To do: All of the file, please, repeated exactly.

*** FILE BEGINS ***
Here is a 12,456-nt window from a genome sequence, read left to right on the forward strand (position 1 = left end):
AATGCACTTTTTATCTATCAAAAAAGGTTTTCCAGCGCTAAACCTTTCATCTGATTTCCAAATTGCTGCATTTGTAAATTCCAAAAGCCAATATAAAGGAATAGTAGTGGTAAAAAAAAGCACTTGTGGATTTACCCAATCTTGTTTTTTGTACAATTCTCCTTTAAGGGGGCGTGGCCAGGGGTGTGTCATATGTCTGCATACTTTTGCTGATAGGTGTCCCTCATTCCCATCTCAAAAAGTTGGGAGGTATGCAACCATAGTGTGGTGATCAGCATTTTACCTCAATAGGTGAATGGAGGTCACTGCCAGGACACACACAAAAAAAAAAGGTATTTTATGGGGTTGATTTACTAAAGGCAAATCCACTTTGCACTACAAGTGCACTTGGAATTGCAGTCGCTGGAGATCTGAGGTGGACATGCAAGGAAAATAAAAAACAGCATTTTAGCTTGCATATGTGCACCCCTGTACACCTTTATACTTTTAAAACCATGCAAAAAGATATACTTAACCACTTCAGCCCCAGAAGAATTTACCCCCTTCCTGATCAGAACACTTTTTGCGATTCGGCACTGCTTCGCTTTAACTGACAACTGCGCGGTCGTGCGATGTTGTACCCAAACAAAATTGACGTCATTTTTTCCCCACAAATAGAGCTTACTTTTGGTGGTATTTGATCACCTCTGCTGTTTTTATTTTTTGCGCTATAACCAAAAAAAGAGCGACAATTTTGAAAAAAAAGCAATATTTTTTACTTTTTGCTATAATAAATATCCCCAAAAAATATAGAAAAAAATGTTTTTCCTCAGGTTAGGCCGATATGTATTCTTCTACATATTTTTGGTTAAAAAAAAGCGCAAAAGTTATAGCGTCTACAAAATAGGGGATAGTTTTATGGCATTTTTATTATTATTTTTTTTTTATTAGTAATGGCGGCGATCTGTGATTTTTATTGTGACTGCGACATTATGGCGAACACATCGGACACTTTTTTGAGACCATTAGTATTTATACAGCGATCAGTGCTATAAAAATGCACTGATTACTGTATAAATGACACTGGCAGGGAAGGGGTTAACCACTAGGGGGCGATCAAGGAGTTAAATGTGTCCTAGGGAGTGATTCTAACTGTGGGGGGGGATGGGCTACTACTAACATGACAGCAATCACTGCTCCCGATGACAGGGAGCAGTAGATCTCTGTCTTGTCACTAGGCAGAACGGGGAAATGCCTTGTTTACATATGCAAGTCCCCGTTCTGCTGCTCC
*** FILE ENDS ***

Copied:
Here is a 12,456-nt window from a genome sequence, read left to right on the forward strand (position 1 = left end):
AATGCACTTTTTATCTATCAAAAAAGGTTTTCCAGCGCTAAACCTTTCATCTGATTTCCAAATTGCTGCATTTGTAAATTCCAAAAGCCAATATAAAGGAATAGTAGTGGTAAAAAAAAGCACTTGTGGATTTACCCAATCTTGTTTTTTGTACAATTCTCCTTTAAGGGGGCGTGGCCAGGGGTGTGTCATATGTCTGCATACTTTTGCTGATAGGTGTCCCTCATTCCCATCTCAAAAAGTTGGGAGGTATGCAACCATAGTGTGGTGATCAGCATTTTACCTCAATAGGTGAATGGAGGTCACTGCCAGGACACACACAAAAAAAAAAGGTATTTTATGGGGTTGATTTACTAAAGGCAAATCCACTTTGCACTACAAGTGCACTTGGAATTGCAGTCGCTGGAGATCTGAGGTGGACATGCAAGGAAAATAAAAAACAGCATTTTAGCTTGCATATGTGCACCCCTGTACACCTTTATACTTTTAAAACCATGCAAAAAGATATACTTAACCACTTCAGCCCCAGAAGAATTTACCCCCTTCCTGATCAGAACACTTTTTGCGATTCGGCACTGCTTCGCTTTAACTGACAACTGCGCGGTCGTGCGATGTTGTACCCAAACAAAATTGACGTCATTTTTTCCCCACAAATAGAGCTTACTTTTGGTGGTATTTGATCACCTCTGCTGTTTTTATTTTTTGCGCTATAACCAAAAAAAGAGCGACAATTTTGAAAAAAAAGCAATATTTTTTACTTTTTGCTATAATAAATATCCCCAAAAAATATAGAAAAAAATGTTTTTCCTCAGGTTAGGCCGATATGTATTCTTCTACATATTTTTGGTTAAAAAAAAGCGCAAAAGTTATAGCGTCTACAAAATAGGGGATAGTTTTATGGCATTTTTATTATTATTTTTTTTTTATTAGTAATGGCGGCGATCTGTGATTTTTATTGTGACTGCGACATTATGGCGAACACATCGGACACTTTTTTGAGACCATTAGTATTTATACAGCGATCAGTGCTATAAAAATGCACTGATTACTGTATAAATGACACTGGCAGGGAAGGGGTTAACCACTAGGGGGCGATCAAGGAGTTAAATGTGTCCTAGGGAGTGATTCTAACTGTGGGGGGGGATGGGCTACTACTAACATGACAGCAATCACTGCTCCCGATGACAGGGAGCAGTAGATCTCTGTCTTGTCACTAGGCAGAACGGGGAAATGCCTTGTTTACATATGCAAGTCCCCGTTCTGCTGCTCC